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TRIBEWORK is about consuming the process of life, the journey, together.

Tuesday, August 31, 2010

Seasoning Our Words with Grace

“Let your conversation be always full of grace, seasoned with salt, so that you may know how to answer everyone.”

~Colossians 4:6 (NIV).

There are many encouragements in the Bible to speak respectfully and dutifully—for instance James 3 and also, particularly regarding the verse above, 1 Peter 3:15.

“Seasoned With Salt”

Even though we know excess salt is bad for us, we do still tend to further season our food with it, to make it tastier. Additionally, salt is a purifier; it prevents common decay.

Our words are to not only be tasty and therefore inviting, they’re also to be free from the weighty burden a lack of grace might carry upon the other person or people on the receiving end of our speech. And this is something we don’t get right all the time. At least our apologies on these occasions can be “salted” to taste!

Paul’s context might have been evangelistic but there’s also an equally important broader context. Our words should be seasoned with a gently salted grace, etching a soft presence of purity into all our communications.

© 2010 S. J. Wickham.

From Predator to Protector

The instincts of the horse are remarkable, and the gaining of trust, initially, is central to further rapport. The horse views a human being approaching it as a predator—it is inwardly wary. As soon as the human being, however, seeks to make a competent, loving rapport with the horse, they’re afforded the loyalty of the horse that instant.

It’s like the horse is won to authenticity.

Horses, like probably many animals, have the instincts to divine the inner motivations and condition of heart of the person in their midst. If we are not ‘safe’ within ourselves, in our approach, the horse is going to sense it. The master of body language, a horse will ‘smell’ our fear.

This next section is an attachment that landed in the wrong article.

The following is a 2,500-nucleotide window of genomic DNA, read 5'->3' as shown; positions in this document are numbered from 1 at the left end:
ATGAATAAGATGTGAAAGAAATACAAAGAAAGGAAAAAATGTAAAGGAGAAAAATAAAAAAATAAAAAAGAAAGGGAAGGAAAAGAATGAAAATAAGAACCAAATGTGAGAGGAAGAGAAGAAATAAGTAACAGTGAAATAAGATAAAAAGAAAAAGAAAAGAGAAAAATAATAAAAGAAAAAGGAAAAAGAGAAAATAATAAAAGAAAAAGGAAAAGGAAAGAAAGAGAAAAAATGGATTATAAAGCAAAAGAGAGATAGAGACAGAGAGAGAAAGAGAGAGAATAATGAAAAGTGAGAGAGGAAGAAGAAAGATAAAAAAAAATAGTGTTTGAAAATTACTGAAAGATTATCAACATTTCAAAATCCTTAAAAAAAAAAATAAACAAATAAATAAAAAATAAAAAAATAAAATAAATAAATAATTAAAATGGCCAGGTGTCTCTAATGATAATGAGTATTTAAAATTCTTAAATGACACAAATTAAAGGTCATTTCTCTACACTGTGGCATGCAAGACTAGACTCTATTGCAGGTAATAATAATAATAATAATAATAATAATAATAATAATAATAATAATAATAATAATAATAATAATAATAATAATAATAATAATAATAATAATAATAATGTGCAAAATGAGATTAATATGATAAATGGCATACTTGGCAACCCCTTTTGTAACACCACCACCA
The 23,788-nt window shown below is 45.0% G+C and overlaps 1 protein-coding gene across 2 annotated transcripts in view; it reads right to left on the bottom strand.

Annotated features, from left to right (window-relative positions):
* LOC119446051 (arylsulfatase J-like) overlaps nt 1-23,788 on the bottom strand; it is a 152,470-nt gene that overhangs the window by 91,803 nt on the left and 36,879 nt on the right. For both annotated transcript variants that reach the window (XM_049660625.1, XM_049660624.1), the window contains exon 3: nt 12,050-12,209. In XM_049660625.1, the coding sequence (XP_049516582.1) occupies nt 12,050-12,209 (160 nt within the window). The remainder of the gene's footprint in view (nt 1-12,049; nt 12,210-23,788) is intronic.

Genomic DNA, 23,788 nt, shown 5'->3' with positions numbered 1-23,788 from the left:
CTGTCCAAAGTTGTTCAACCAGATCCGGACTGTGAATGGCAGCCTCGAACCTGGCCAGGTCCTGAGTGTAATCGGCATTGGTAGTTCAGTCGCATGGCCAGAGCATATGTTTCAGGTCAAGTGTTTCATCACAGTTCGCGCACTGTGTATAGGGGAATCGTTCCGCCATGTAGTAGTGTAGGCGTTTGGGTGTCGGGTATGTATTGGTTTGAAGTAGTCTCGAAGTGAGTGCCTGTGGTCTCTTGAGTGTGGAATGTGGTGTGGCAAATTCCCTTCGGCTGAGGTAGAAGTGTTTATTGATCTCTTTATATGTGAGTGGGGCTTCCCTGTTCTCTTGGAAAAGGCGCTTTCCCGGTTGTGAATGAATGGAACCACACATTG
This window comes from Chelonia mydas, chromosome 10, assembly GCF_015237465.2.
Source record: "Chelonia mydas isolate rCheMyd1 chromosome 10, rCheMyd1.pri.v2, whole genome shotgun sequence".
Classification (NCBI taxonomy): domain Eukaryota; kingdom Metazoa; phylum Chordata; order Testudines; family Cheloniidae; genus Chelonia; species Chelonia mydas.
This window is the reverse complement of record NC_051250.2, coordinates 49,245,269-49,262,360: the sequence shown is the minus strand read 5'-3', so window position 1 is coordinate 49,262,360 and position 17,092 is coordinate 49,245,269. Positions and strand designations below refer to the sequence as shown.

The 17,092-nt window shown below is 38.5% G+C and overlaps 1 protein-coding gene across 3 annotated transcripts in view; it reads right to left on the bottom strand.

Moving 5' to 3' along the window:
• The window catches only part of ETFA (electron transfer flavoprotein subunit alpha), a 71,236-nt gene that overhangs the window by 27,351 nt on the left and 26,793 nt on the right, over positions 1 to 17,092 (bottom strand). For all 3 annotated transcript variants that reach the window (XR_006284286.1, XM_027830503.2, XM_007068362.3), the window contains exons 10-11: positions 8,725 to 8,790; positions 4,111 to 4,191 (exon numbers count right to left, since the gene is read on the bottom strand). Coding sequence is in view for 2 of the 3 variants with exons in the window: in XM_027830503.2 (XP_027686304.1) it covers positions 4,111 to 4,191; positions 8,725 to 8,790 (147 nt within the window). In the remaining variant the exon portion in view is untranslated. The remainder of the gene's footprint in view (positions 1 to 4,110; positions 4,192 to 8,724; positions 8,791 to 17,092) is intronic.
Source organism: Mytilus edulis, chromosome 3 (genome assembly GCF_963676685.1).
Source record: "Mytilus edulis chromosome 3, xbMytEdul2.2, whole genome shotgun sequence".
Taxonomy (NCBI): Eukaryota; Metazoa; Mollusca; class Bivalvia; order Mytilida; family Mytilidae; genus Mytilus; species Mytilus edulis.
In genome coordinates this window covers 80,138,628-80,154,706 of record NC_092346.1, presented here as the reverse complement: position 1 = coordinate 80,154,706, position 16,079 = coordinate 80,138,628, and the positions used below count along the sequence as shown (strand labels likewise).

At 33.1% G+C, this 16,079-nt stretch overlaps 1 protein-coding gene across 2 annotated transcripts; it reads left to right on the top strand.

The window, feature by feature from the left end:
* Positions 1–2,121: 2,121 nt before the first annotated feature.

It’s said, for this reason, that the horse is a mirror to the human soul within.

The Fundamental Question for the Horse

The implicitly fundamental question a horse asks, via its nature, is: “Am I safe?” Trust is forever held back until their question-of-instinct is answered in the affirmative.

Horses will only give their full allegiance to the person engendering a full spoil of love toward them, and this, from a sense of good identity existing from within that person.

So What?

As far as life is concerned—i.e. our interaction with it—what are we... the predator or the protector?

Are we engaging with life in ways that give-off love? Are we a friend first and foremost of ourselves? Or do we have identity issues that are blocking not only the rapport we could have with others, but also the rapport (and peace) we could have with ourselves?

If people do not feel safe with us, they won’t trust us... I mean really trust us.

We will be viewed as predators and not protectors.

And to perpetuate this would be to fall short of the target for life—to miss the mark.

Instead, let us learn something from the marvellous relationships horses have with their masters’ and mistresses who’ve established that close bond; that one etched in authenticity, love and trust.

© 2010 S. J. Wickham.

Monday, August 30, 2010

Defending Our RIGHT to Be WRONG

“Never give up your right to be wrong, because then you will have lost the ability to learn new things and move forward with your life.”

~David M. Burns.

There sits the wisdom of humility. And it’s so hard for us, isn’t it?

It’s locked into our emotional DNA—our resistance to being wrong. Our pride positively loathes it.

These facts above should be a good warning to us. There is, however, a better way!

Blessed are the Wrong – for Theirs is the Fear-Free, Learned Future

We are fantastically blessed to get past our pride, smashing it against the rocks of our egos, and begin to actually embrace being wrong, saying our apologies, and being otherwise utterly truth-filled. (As much as we can be, anyway.)

What a liberating truth it is that one right—that to be wrong—stands with God, and we with it are blessed. Central to this premise is the fact of our sin. We celebrate not the sin, but the Saviour—Jesus smashing our sin like we smash our pride.

A New Modus Operandi

We love being wrong because it points us to the way of the future where we can become deservedly right.

Being wrong won’t stop us; it pushes us on way past it.

We take a humble, truth-based pride in being wrong, and people are amazed at the sincere depth of our ardent compunction. God is made real in these moments.

And so is the heavenly virtue of courage made real within us.

Our faith is fortified in fitful pangs of the Spirit’s power when we claim our right to be wrong, holding it firmly and cheerfully; most resplendently so others might be blessed to know—that through us—there is an unswerving justice beyond our egos.

Imagine living with no fear of failure. This is a reality when we can calmly defend our right to be wrong.

© 2010 S. J. Wickham.

Sunday, August 29, 2010

Silence – Relationships’ Fiendish Nemesis

“It doesn’t have to be like this... all we need to do... is make sure... we keep talking.”

~Prof. Stephen Hawking, in Pink Floyd’s Keep Talking, 1994.